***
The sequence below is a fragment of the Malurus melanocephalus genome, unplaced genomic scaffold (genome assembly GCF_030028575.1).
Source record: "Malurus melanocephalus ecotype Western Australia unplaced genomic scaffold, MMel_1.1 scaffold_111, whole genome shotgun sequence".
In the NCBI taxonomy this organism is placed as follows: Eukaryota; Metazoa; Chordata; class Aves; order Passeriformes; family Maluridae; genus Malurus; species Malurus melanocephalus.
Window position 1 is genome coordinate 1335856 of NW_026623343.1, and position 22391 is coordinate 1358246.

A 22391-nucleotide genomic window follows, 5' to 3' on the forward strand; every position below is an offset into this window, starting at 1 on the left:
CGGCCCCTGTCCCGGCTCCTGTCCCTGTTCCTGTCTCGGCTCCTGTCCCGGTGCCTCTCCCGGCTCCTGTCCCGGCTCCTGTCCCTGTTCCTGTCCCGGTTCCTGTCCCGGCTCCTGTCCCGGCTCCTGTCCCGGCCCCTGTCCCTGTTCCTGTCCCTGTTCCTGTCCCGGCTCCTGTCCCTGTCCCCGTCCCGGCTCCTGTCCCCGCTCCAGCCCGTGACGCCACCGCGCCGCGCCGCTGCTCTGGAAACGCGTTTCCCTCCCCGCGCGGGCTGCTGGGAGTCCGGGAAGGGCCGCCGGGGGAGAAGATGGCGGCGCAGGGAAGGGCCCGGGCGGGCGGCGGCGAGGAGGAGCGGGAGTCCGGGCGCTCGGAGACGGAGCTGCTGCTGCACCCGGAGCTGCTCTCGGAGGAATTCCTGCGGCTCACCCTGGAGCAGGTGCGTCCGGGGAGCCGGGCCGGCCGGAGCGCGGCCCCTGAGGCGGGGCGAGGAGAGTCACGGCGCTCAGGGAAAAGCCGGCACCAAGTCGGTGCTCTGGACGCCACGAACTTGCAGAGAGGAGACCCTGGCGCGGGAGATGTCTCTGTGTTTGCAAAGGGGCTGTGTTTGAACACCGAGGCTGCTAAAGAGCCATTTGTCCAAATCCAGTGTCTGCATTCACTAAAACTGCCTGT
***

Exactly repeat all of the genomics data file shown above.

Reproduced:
The sequence below is a fragment of the Malurus melanocephalus genome, unplaced genomic scaffold (genome assembly GCF_030028575.1).
Source record: "Malurus melanocephalus ecotype Western Australia unplaced genomic scaffold, MMel_1.1 scaffold_111, whole genome shotgun sequence".
In the NCBI taxonomy this organism is placed as follows: Eukaryota; Metazoa; Chordata; class Aves; order Passeriformes; family Maluridae; genus Malurus; species Malurus melanocephalus.
Window position 1 is genome coordinate 1335856 of NW_026623343.1, and position 22391 is coordinate 1358246.

A 22391-nucleotide genomic window follows, 5' to 3' on the forward strand; every position below is an offset into this window, starting at 1 on the left:
CGGCCCCTGTCCCGGCTCCTGTCCCTGTTCCTGTCTCGGCTCCTGTCCCGGTGCCTCTCCCGGCTCCTGTCCCGGCTCCTGTCCCTGTTCCTGTCCCGGTTCCTGTCCCGGCTCCTGTCCCGGCTCCTGTCCCGGCCCCTGTCCCTGTTCCTGTCCCTGTTCCTGTCCCGGCTCCTGTCCCTGTCCCCGTCCCGGCTCCTGTCCCCGCTCCAGCCCGTGACGCCACCGCGCCGCGCCGCTGCTCTGGAAACGCGTTTCCCTCCCCGCGCGGGCTGCTGGGAGTCCGGGAAGGGCCGCCGGGGGAGAAGATGGCGGCGCAGGGAAGGGCCCGGGCGGGCGGCGGCGAGGAGGAGCGGGAGTCCGGGCGCTCGGAGACGGAGCTGCTGCTGCACCCGGAGCTGCTCTCGGAGGAATTCCTGCGGCTCACCCTGGAGCAGGTGCGTCCGGGGAGCCGGGCCGGCCGGAGCGCGGCCCCTGAGGCGGGGCGAGGAGAGTCACGGCGCTCAGGGAAAAGCCGGCACCAAGTCGGTGCTCTGGACGCCACGAACTTGCAGAGAGGAGACCCTGGCGCGGGAGATGTCTCTGTGTTTGCAAAGGGGCTGTGTTTGAACACCGAGGCTGCTAAAGAGCCATTTGTCCAAATCCAGTGTCTGCATTCACTAAAACTGCCTGT